Hanging out over New York with FlyNYON
For my first visit to New York City, I figured a helicopter flight over Manhattan would be a great way to get a lay of the land, so to speak, and take some unique photos. I’ve followed FlyNYON’s Instagram feed for a long time and they constantly produce and share some of the best aerial imagery around, so I knew they’d be the group to fly with for the shots I wanted.
When booking the flight* a few weeks prior to the trip, the plan was to fly over Manhattan during blue hour to capture the deep blues and oranges in the post-sunset sky while the city lights began to glow below. But when Amy and I woke up on Friday morning, the day of our flight, we were greeted to snow and overcast skies. Luckily, the forecast had the system moving out by late afternoon, which it did, and beautiful skies persisted. After a few hours of sightseeing in lower Manhattan, we began the trek to the Kearny Heliport in New Jersey.
*In order to have more control over the flight path, flight time, and adjust the flight schedule in case the weather wasn’t photogenic during our primary flight window, I planned a custom flight with the FlyNYON team. Like most helicopter operators, private flights are more expensive, but they give you much more leeway to plan and execute the perfect flight
In Chicago I normally fly in a single-engine Robinson R-44, but FlyNYON had us in the big Eurocopter Twinstar AS355. This twin-engined, triple bladed helicopter would make for a much smoother flight than the R-44, but the doors couldn’t be removed – they had to be slid open mid-flight. Before we could take off, I had to learn how to open the door if I didn’t want to shoot through a window the whole time. After I mastered the door mechanism, we went back into the office, went over the flight plan, put on a harness, and went out to the landing pad.
When I fly in Chicago, it’s hard to get permission to climb to more than 2,500′ because the take-off and landing patterns of O’Hare and Midway airport often dissect the skies directly above downtown. But in New York City, air traffic is routed in a way that makes getting clearance to climb high above Manhattan possible. My original goal was to get a shot of the tip of Manhattan from about 7,000′. After a couple minute transit from New Jersey to Manhattan, we were above the point we’d begin our climb. We slowed enough and I was given the green light to slide the door open…and then the cold air rushed in.
Oh yeah, I didn’t mention the temperature yet! By the time we lifted off the sun had set and the balmy 40° high experienced earlier in the afternoon was long gone. The low temperature recorded in New York that day was 31°, which normally isn’t too bad. However, when you’re a few thousand feet above sea level (temperature generally decreases by 3.5°F per 1000 feet) and flying through the air, generating wind, we were experiencing wind-chill temperatures approaching the single digits.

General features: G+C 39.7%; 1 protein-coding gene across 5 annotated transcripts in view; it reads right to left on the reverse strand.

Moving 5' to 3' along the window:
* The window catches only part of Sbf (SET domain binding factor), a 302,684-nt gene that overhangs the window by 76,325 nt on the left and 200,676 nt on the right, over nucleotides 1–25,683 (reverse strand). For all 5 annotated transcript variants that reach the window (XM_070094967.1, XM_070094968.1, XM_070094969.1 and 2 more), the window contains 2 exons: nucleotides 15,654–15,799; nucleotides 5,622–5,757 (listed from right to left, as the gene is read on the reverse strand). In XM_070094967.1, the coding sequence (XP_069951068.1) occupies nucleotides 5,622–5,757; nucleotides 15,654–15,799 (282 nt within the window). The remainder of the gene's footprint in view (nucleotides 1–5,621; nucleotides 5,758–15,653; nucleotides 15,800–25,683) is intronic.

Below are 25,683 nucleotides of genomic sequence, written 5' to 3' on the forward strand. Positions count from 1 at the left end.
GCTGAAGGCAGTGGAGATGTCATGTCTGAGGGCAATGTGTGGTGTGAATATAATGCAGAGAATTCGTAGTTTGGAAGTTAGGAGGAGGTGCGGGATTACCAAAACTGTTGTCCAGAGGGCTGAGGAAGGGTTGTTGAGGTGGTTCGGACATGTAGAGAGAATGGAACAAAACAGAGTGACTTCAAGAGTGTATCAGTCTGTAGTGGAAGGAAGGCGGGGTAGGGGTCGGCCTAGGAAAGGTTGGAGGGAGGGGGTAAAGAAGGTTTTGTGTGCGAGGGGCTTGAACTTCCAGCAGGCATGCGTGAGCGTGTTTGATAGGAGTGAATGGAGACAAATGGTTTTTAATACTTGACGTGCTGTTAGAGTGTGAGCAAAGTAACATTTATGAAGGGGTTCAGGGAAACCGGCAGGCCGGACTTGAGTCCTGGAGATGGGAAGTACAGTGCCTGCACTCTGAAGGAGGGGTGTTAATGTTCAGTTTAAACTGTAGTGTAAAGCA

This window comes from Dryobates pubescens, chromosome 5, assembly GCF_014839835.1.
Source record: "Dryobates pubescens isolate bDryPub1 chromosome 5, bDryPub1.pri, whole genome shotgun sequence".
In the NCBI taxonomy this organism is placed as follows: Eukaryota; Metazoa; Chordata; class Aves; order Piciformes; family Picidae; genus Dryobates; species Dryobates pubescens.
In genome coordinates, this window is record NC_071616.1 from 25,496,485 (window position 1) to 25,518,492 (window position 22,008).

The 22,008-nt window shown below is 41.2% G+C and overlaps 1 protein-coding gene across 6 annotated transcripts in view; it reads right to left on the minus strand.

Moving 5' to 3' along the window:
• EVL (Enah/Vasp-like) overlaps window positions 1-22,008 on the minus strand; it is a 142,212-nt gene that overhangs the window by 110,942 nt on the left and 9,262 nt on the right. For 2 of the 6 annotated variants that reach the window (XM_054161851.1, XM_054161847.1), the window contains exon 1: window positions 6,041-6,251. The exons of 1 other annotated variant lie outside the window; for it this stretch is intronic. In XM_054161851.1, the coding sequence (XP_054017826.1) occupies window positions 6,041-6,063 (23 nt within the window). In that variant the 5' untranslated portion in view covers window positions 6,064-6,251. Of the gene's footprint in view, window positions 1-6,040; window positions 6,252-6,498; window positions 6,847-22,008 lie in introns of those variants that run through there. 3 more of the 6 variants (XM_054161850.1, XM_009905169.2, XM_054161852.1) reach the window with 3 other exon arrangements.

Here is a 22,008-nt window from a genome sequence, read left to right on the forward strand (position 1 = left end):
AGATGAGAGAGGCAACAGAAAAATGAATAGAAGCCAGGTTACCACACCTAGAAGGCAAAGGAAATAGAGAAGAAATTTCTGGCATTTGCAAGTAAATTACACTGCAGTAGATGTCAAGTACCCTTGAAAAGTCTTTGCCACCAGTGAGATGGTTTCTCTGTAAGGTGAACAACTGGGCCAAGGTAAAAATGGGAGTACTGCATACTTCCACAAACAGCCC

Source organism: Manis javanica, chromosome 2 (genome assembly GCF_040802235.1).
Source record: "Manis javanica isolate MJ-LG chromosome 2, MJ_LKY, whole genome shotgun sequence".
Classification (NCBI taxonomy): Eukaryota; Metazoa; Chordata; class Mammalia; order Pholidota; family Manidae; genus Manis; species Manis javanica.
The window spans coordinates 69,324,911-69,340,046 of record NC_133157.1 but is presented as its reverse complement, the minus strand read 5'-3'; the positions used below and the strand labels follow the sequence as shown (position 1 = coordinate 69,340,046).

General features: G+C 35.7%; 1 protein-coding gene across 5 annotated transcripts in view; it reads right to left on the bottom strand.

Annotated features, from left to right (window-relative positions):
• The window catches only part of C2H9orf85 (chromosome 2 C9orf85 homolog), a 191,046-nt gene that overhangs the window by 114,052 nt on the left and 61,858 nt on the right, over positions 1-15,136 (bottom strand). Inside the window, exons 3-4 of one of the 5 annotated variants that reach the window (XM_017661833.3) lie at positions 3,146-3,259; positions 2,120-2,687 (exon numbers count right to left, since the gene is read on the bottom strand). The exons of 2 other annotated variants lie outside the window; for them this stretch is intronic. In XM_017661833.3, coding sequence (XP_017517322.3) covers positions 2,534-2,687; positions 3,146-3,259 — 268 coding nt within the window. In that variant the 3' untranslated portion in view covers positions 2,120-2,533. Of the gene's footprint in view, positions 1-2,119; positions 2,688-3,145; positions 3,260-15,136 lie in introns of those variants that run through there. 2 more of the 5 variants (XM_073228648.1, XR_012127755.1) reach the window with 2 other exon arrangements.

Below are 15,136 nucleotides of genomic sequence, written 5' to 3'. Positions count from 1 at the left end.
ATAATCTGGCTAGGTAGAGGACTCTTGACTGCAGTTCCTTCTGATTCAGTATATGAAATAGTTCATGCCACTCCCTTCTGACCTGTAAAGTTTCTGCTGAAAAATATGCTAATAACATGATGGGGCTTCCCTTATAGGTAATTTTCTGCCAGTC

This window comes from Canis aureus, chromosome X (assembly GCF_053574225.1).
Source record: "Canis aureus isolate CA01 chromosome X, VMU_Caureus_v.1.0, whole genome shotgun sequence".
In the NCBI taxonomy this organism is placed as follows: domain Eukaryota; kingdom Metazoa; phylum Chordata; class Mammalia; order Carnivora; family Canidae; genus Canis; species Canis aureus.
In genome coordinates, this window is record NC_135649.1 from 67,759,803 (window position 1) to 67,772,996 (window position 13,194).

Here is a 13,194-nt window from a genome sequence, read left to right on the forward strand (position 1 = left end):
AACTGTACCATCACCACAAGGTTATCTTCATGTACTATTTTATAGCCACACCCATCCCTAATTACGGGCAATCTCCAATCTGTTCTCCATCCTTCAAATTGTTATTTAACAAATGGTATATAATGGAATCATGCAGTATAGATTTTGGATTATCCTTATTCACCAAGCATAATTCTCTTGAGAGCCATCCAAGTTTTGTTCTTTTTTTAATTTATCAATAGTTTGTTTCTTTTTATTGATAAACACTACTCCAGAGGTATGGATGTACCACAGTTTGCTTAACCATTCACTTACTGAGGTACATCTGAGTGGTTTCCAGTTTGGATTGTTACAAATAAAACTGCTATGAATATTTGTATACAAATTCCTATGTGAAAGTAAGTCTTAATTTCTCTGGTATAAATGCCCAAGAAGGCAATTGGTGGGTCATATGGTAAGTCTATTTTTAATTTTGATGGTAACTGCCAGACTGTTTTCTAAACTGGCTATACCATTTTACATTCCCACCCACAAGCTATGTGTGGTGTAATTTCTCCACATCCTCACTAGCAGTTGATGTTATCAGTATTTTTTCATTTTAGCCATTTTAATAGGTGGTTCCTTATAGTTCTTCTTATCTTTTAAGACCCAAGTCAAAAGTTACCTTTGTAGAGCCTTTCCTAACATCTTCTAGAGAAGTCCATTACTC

I had on plenty of layers, but the hand warmers tucked into my gloves were no match for the cold. The heat was being stripped from them so quickly they were hardly warm. Though I suppose my hands would have been in worse shape had I not had them at all. So we continued the ascent.
The quickest way to climb in a helicopter isn’t quite straight up as you might imagine. You actually corkscrew. And it’s not a fast process either. By the time we got to ~4,000′ I was pretty happy with the shot I was getting. Instead of climbing further, I felt like I had the shot I wanted and we began our decent into Manhattan.
After these shots we dropped lower, and a few degrees warmer I think too, due to a few spins around the financial district and World Trade Center….
Before heading up the East River and across to Midtown and Times Square…
On the way back to the heliport we were able to get a parting shot of the skyline with the Statue of Liberty in the foreground.
And just like that, the flight was done. We were up a total of 45 minutes, but it felt like 15. I was shooting with my D800 and the 14-24 f/2.8 wide-angle lens. I used a combination of the following setting ranges for all of the shots I’ve posted: Shutter Speed: 1/30 – 1/160 || Aperture: f/2.8 || ISO: 5000-8063.
As with most flights, there are always other shots I wanted, but have to get them next time I fly. Aerial photography in a new city is always tough. There are endless compositions to shoot between different combinations of altitude, weather, light, lens choice, and time of year – to name a few. And when you’re new to a city, it’s hard to focus on all of them as you hastily take frames of just about everything you’re seeing for the first time. In the end I’m really stoked with what I have, but can’t wait to fly again with a better plan in mind.
Of course there were a lot more shots along the way, so check out the gallery:
Last but not east, here’s a stereogram I put together with two frames taken in quick succession.